Running shoes designed for high arch runners aren’t usually too bulky. They’re slimmer than a support shoe or motion control shoe because you won’t need a lot of pronation control (as you would with flat feet).
However, they’re still going to be a bit bulkier than your average shoe. That’s because the arch and mid-foot need to be a bit thicker.
With that said, our choices demonstrate that you don’t have to sacrifice looks entirely. You’ll have nearly the same range of options to choose from as someone with average arch curves.
Remember to look for the features you need first, before thinking about colors and style options! It’s important to have your priorities in order.
You want to make sure your running shoes last. All shoes wear down over time, especially the tread. But cushioning and support can also collapse over time.
You’ll want to find shoes whose insoles and arches don’t soften out too much with wear. As a high-arched runner, you need constant arch support.
We really like EVA foam arch support which will mold itself to your specific foot, rather than having a set, rigid support.
EVA foam also lasts better than other foams which were used in older shoes. It’s common in nearly all new models.
Although they’re not motion-controlling, all of the shoes we’ve recommended here (and anything suitable for someone with your foot type) fall under the category of specialized running shoes.
Most specialized running shoes run around $100. Depending on sales, you might find them less or more expensive.
One way to save money is to get the previous year’s model. A lot of the kicks we recommend here have been among our recommendations for a few years, so we can attest to the fact that the previous versions are still quite good.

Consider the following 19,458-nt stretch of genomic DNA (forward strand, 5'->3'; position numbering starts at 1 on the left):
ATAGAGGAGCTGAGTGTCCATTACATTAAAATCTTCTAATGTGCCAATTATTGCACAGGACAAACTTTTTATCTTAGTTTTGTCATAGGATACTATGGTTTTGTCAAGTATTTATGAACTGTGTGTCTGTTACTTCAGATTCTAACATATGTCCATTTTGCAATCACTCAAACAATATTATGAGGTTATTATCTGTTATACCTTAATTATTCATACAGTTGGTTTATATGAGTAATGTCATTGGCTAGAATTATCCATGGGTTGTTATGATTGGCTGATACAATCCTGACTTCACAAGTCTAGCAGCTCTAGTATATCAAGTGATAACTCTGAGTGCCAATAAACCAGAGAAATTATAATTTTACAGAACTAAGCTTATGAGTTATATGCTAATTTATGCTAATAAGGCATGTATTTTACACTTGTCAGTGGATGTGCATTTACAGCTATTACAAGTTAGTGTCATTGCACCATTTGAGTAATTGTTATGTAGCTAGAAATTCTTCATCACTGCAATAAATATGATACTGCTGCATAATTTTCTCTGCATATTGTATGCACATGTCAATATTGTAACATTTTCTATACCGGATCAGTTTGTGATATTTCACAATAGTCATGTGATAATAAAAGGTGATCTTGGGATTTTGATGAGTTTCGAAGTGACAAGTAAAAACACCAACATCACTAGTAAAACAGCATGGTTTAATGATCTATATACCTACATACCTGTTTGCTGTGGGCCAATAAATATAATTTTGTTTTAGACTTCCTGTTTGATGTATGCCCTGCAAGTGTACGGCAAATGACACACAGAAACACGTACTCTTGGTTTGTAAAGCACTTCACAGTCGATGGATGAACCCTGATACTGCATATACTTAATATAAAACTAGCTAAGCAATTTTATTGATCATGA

However, if you do that you might miss out on key updates to the shoe’s form and function. Each year, companies make their shoes lighter, sleeker, and better engineered. Basically, you do get what you pay for!
Don’t try and cheat by buying cheap shoes and using insoles. This is something we’ve seen people doing, and it’s a pretty bad idea.
While you can certainly save some money by using an insole with a high arch support, many running shoes have engineered midsoles and custom cushioning designed to promote an overall gait that supports high arches.
There’s much more to it than the insole, and that’s not just marketing guff. It makes more sense to invest in a really good shoe than to try and correct a so-so running shoe with an insole.
Guide To Choosing The Best Running Shoe For You
Now that you’ve looked at some of the options available, how do you decide which will be best for you?
If you are running off-road, the New Balance MT1210V2 is a great option. They’re durable, comfortable and have solid traction on any terrain.
None of our other recommendations will serve you as well on the trail, or last as long on rough surfaces.
Road runners will be well-served by the Nike Air Pegasus or the Saucony Omni. Both are lightweight but still provide ample cushioning.
The Brooks Ghost is a popular low-profile choice, which gets you a bit closer to the ground. It’s cushioned and gives you the arch support you need to run comfortably.
If you’re looking for the smoothest option, the Brooks Glycerin will provide all the cushioning you need with less bulk than the Supernova Sequence.
It provides a lighter, smoother, and more flexible gait. If you need plenty of arch support and cushion without so much motion control, this should be ideal.
For the highest-arched runner, the Adidas Supernova Sequence provides maximum cushioning with a strong stability base to control pronation.
It’s a bit heavy, and it’s probably overkill for most people. However, if you have a very high arch curve that results in lots of wobble, these will correct your stride very well.
If you’re in search of the best shoes for high arches, look no further than the Nike Air Pegasus for lightweight comfort and unquestionable style.